Three Reasons To Take A Social Media Break

Today’s post is by Ariel Lawhon, She Reads co-founder, and author of the critically acclaimed novels, THE WIFE, THE MAID, AND THE MISTRESS and FLIGHT OF DREAMS.

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There’s a good chance you’re reading this because of a link you saw on social media. But here’s what you need to know: I didn’t post it there. As of this morning I am officially on an extended social media break. My husband has changed all of my passwords with strict instructions not to tell me what they are until I finish my current novel (he’s Texan, so there’s no way he’ll cave) and I’ve deleted all social media apps from my phone, including Pinterest and Words with Friends. It’s a pretty extreme thing to do, I know. But I am convinced that there are seasons in life where the best things we can do for our personal and professional lives is to walk away from the distraction of social media. And my guess is you’ve thought of doing the same. So, today I’m offering three reasons why you might want to join me in this radical experiment. All three apply to me at the moment and I’d wager you can relate to one or more yourself.

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You Need To Focus On That Big Project.

I’m in the homestretch with a new novel and I won’t finish on time unless I am ruthless about eliminating distractions from my life. The book is called I WAS ANASTASIA and is about the last days of Anastasia Romanov and the woman believed to be her most famous imposter. It explores the long-standing mystery of whether or not the young, Russian Grand Duchess survived the massacre that killed her family and is…well…something of a beast to write. To do this story justice I have to be fully present. I have to, as Dr. Cal Newport says, do deep work. At the moment there is nothing social media can provide that will replace time spent with my manuscript and in my research material.

Do you have a big project that needs to get finished? Maybe you’re also writing a book. But maybe you’re remodeling your kitchen or rebuilding a car engine with your teenage son. If you have a big, glaring project on your to-do list that just doesn’t ever seem to get finished, then perhaps it’s time to take a social media break.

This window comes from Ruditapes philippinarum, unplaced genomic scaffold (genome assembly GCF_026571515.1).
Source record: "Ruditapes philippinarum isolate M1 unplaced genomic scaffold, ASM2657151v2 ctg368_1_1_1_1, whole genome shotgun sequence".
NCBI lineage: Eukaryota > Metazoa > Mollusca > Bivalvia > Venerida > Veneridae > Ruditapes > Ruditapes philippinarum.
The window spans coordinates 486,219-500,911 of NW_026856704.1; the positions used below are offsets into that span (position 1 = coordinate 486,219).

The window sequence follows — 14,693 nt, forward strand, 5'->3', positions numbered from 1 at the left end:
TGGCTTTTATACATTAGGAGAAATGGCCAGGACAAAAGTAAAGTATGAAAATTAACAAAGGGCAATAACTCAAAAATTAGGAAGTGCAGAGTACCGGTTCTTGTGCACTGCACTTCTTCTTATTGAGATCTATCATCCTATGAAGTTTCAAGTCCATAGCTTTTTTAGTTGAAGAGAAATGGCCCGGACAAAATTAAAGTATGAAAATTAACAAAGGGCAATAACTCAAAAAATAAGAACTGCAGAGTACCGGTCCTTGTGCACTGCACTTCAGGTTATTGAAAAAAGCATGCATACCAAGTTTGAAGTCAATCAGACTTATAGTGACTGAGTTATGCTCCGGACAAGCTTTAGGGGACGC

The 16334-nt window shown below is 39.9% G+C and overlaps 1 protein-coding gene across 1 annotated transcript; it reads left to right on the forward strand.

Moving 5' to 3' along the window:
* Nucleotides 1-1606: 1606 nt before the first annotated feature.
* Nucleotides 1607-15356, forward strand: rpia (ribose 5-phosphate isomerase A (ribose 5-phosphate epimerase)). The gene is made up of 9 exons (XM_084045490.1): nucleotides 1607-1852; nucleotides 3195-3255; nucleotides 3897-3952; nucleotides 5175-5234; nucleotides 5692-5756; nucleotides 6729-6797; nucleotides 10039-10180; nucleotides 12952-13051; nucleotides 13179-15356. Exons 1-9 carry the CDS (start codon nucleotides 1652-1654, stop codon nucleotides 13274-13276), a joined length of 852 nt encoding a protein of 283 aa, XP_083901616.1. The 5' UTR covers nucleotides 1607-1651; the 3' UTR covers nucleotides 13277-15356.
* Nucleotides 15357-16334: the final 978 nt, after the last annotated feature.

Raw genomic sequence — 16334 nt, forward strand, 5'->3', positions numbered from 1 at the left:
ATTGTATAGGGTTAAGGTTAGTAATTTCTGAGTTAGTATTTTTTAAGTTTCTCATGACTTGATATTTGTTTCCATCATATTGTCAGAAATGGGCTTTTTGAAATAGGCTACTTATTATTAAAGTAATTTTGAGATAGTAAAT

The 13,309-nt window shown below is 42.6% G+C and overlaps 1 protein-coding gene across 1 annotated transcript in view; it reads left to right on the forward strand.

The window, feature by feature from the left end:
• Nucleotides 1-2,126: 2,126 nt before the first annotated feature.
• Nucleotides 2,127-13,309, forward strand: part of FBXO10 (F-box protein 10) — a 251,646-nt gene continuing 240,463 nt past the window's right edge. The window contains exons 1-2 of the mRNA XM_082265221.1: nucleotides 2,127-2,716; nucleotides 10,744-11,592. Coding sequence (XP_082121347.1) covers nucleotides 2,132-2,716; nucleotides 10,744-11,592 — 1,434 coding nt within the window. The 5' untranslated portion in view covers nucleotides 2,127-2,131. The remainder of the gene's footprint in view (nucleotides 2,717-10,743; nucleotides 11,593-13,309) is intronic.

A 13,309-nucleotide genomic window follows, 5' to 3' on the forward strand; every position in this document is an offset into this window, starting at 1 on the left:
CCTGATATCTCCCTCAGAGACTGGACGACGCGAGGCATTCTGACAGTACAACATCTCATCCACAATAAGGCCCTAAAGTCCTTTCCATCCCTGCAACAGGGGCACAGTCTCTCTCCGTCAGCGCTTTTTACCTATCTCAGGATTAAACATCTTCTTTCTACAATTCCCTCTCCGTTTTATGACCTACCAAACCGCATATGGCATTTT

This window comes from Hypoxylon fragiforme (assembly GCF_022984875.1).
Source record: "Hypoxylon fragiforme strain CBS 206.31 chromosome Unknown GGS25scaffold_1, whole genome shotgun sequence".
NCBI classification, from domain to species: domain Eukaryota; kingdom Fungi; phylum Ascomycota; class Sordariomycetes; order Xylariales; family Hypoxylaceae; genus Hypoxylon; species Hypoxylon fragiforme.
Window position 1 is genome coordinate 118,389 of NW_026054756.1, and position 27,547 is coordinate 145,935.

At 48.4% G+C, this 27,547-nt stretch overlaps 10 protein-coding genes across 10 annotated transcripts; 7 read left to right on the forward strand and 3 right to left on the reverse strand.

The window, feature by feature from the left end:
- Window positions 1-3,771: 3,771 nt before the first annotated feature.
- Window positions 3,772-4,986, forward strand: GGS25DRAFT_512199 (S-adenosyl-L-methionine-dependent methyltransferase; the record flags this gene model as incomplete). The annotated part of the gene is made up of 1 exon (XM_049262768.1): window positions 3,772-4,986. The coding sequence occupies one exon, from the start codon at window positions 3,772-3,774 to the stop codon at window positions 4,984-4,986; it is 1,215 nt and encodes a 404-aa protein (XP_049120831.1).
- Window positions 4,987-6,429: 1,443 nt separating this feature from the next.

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You Need To Focus On Your People.

Speaking of teenage sons, I have one of those as well. I also have a pre-teen and two elementary age boys. And while none of them are driving yet, all of them are playing baseball at the moment. And it’s amazing! It’s also time consuming and a lot to keep up with. Four boys. Four teams. Each with two games every week and, well, I have to be on my A-game to keep everything straight. But it’s not just the schedule. Lately I’ve found myself on the stands watching a ballgame on a beautiful evening. And what am I doing? Looking around to see if there’s anything interesting I can Instagram. I’m embarrassed that I’ve become that person. My children need me to be present and accounted for because in a few years there won’t be any more baseball games or choir concerts or awards ceremonies to photograph. I don’t want to miss them while trying to record them.

Do you have people in your life that you need to focus on? Maybe it’s a friend who’s going through a rough patch. Or your spouse is in the middle of a tough work transition. Or your children are struggling in school. Maybe your relationships are in a good place right now and you simply want to enjoy them. If you’ve been thinking that your people need more of you these days, then perhaps it’s time to take a social media break.

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You Need To Focus On Your Heart.

Sometimes it’s all a bit too much. And social media gives us a million reasons every day to feel discontent, jealousy, isolation, anger, frustration, comparison, and any number of other blood-pressure-raising emotions. Sure, there are plenty of good things about it. But there are also seasons in life when the bad things outweigh the good things and our poor, battered hearts could really use a rest. We could use a bit of curated silence. We could use some time with the real people in our real lives. We could use a break from the Twitter/Facebook fight du jour.

Do you find that you can’t log on to social media these days without flinching first? If you type in your password and automatically wonder who is hurling abuse, or who is sticking their foot in their mouth, or who is getting publicly shamed today, then perhaps it’s time to take a social media break.

Really, I suppose, the point of this exercise is simply to focus. To focus on the things that matter. Your work matters. Your people matter. Your heart matters. Social media? Not so much.

Here’s the Ted Talk that convinced me to step away from the “social media slot machine” and engage in some really deep work for the remainder of this year. If you decide to join me, leave a comment below.

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Interested in this subject? Read DEEP WORK by Cal Newport

deep-workOne of the most valuable skills in our economy is becoming increasingly rare. If you master this skill, you’ll achieve extraordinary results.